“To put it simply, he wasn’t given a fair chance,” Pierre said. “Miki wasn’t getting called up when players at lower levels or no club were getting called up.”

Haiti often looks for players born in other countries who are eligible to play for the Caribbean nation because of parentage. Haiti’s latest squad featured three other Canadian-born soccer players, Jimmy-Shammar Sanon, Jems Geffrard and Josué Duverger, as well as players born in France and the United States.

For Cantave’s first taste of men’s international soccer, he would face off against one of the world’s greatest soccer nations — Argentina. He did not look out of place sharing the pitch at La Bombonera with Angel di Maria, Javier Mascherano and Lionel Messi in May 2018.

Later in November in his first official cap, he started and scored the opening goal 12 minutes into a critical CONCACAF Nations League qualifying match against Nicaragua.

Cantave’s grandmother was visiting his father in France when Cantave made his official international debut.

“She asked me to wake her up at 2 a.m. to watch the game,” Pierre said. “When Miki scored his grandmother was even more ecstatic than me.”

In addition to the goal being his first for Haiti in his first competitive match, it also attained some semblance of revenge for past encounters.

Nicaragua defeated Haiti in March 2017 in a two-legged knockout playoff, which decided which out of the two nations would participate in the 2017 CONCACAF Gold Cup. Haiti won the first leg in Port-au-Prince in commanding fashion scoring three goals but conceding a goal late in the match.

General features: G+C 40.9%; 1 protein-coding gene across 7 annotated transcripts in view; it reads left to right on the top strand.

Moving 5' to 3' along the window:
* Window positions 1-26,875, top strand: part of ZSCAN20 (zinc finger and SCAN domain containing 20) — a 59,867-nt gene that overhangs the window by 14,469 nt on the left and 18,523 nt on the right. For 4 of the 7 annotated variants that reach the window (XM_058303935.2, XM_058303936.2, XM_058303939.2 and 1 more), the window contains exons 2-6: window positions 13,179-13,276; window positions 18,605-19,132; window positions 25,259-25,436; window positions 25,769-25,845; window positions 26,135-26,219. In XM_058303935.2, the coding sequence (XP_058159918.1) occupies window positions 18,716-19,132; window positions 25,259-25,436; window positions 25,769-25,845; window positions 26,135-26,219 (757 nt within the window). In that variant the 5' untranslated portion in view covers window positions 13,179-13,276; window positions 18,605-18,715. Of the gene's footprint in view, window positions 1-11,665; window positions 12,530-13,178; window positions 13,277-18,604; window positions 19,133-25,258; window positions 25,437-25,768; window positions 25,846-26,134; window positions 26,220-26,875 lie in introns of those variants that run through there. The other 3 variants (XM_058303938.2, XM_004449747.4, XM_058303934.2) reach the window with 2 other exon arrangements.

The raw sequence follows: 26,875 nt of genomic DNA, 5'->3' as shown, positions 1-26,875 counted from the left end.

That late goal would prove pivotal to the outcome as Nicaragua won the second leg 3-0 with three Juan Barrera goals in the final 10 minutes ending the tie 4-3 in Nicaragua’s favour.

A year later, however, Cantave helped Haiti get some revenge for the loss.

“It was relieving for me but also for the rest of the players, staff and fans. Everybody in the camp was extremely focused leading up” to the game, Cantave said. “I knew what was at stake.

“It brought me a huge amount of joy. I told my roommate I was going to score. I didn’t know how but I knew I was going to put one in,” he said.

Haiti won the match 2-0.

It’s only the beginning for Cantave as he looks to push on. Since moving to Spain, he feels he has improved as a player.

After his time with FC Nantes and Orvault Sport in France, Cantave moved to Getafe CF in Spain when he was 17 and is now with CD Tropezon in the Spanish fourth division.

“It doesn’t surprise me that he has done well in Spain and persevered. It’s a credit to [Canadian] players that make it in footballing countries,” said Fleming, who is now the assistant coach and Youth Academy Technical Director with FC Edmonton of the new Canadian Premier League.

“Being in Spain for so long, you realize why they dominated for so long. The football here is really delicate and technical,” Cantave said.

It was a deliberate decision for Cantave to stay in Spain and continue to learn and grow even with offers from teams at higher levels.

“It was an investment. Stay humble and improve,” Samii said.

Cantave’s career hasn’t been without its hardships, which is typical for Canadian players trying to make it in Europe. Some players return to North America and the comfort of home or fall off altogether.

“Miki is a very disciplined and determined young man,” his father said. “He doesn’t get discouraged by little bumps in the road.”

“It’s a bumpy ride for sure. But no top footballer traveled a straight line to get to where they are,” Cantave said.

Currently, Haiti and Canada are both in pole position to qualify for the 2019-20 CONCACAF Nations League A and the 2019 CONCACAF Gold Cup. That could mean a matchup against the nation Cantave was born in, grew up in and once represented.